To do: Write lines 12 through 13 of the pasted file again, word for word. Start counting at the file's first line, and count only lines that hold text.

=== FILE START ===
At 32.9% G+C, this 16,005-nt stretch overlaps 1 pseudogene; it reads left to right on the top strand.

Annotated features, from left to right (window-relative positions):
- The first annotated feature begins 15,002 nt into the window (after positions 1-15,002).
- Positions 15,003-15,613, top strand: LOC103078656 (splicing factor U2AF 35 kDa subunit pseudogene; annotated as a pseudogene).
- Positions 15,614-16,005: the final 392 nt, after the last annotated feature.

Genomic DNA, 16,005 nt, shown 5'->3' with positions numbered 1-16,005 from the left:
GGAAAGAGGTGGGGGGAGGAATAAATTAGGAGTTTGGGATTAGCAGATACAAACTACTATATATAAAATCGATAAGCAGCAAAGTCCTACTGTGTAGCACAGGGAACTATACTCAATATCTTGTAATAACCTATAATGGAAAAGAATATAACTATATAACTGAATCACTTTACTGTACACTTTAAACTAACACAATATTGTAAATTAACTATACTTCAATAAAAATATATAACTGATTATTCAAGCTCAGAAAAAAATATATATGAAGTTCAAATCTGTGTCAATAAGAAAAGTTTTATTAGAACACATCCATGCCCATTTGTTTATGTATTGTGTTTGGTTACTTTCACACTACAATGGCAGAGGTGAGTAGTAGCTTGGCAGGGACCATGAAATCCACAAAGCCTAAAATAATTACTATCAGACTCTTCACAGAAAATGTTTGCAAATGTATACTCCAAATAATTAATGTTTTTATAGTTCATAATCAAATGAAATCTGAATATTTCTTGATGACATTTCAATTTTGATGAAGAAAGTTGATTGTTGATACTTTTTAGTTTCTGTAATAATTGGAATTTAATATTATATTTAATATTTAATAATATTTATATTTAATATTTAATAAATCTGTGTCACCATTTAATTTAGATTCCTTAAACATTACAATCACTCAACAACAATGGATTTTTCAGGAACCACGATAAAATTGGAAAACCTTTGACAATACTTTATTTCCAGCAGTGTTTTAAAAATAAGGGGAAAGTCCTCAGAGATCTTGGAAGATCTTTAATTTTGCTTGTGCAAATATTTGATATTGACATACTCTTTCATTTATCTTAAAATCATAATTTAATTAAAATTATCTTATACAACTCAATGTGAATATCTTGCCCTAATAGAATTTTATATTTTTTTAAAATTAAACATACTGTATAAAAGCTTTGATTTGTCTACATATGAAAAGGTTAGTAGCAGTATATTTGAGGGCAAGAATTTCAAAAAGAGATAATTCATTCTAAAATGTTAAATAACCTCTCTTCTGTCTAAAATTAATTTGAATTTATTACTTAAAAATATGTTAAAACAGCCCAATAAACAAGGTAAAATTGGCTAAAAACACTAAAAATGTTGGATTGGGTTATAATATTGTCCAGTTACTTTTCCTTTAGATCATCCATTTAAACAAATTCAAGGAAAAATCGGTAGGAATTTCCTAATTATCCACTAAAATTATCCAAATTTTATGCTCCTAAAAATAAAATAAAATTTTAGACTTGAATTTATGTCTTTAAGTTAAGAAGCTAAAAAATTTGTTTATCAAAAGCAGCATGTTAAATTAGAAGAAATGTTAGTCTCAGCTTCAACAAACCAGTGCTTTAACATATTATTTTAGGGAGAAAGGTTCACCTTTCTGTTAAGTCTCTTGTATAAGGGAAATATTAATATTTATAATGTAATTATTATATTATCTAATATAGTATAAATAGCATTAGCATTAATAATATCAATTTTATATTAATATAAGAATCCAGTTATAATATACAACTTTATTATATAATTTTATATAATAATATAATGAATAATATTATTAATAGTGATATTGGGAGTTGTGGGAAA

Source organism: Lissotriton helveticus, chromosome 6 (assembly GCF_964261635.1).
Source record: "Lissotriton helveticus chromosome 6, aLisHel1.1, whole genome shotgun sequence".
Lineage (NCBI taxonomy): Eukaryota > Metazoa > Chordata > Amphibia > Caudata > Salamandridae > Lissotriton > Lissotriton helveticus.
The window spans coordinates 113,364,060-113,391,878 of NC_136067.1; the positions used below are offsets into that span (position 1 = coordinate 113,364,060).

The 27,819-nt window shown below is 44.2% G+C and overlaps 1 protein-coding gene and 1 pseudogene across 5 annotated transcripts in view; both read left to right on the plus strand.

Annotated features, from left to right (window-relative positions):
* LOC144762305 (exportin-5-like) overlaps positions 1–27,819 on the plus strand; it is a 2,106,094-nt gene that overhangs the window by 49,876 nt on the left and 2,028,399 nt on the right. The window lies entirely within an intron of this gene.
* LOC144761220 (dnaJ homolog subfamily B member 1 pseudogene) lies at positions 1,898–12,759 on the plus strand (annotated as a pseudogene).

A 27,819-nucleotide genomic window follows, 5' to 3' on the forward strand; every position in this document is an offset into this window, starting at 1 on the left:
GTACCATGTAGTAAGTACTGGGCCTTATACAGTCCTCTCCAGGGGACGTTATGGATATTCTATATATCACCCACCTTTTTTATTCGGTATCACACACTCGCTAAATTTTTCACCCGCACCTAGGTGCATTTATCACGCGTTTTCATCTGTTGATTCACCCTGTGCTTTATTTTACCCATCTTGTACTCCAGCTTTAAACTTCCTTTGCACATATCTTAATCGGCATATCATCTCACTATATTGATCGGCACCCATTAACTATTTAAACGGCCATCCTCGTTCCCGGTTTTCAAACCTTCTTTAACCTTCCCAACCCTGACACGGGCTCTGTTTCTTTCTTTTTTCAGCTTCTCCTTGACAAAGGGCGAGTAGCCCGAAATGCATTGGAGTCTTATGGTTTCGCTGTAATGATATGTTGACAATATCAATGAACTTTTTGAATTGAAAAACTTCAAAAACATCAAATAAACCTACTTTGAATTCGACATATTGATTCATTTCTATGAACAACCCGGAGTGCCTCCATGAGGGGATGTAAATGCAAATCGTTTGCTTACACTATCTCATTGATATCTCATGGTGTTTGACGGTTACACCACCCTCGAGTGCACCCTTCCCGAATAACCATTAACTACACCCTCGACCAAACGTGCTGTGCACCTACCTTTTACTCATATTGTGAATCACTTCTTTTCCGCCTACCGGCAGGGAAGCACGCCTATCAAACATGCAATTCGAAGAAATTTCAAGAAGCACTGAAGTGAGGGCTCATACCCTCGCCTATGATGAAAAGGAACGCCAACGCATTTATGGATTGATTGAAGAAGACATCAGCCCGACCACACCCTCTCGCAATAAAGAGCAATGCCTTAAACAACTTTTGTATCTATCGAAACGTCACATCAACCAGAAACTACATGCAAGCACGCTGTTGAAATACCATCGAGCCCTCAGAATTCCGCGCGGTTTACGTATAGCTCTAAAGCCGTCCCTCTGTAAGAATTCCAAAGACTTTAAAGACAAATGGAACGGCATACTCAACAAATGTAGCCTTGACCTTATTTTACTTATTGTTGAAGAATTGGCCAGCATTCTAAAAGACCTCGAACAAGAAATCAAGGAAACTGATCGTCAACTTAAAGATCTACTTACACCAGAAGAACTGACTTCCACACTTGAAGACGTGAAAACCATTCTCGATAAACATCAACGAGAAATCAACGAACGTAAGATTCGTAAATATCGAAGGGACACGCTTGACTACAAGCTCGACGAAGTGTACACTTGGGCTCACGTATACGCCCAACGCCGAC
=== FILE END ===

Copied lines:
The 27,819-nt window shown below is 44.2% G+C and overlaps 1 protein-coding gene and 1 pseudogene across 5 annotated transcripts in view; both read left to right on the plus strand.

Annotated features, from left to right (window-relative positions):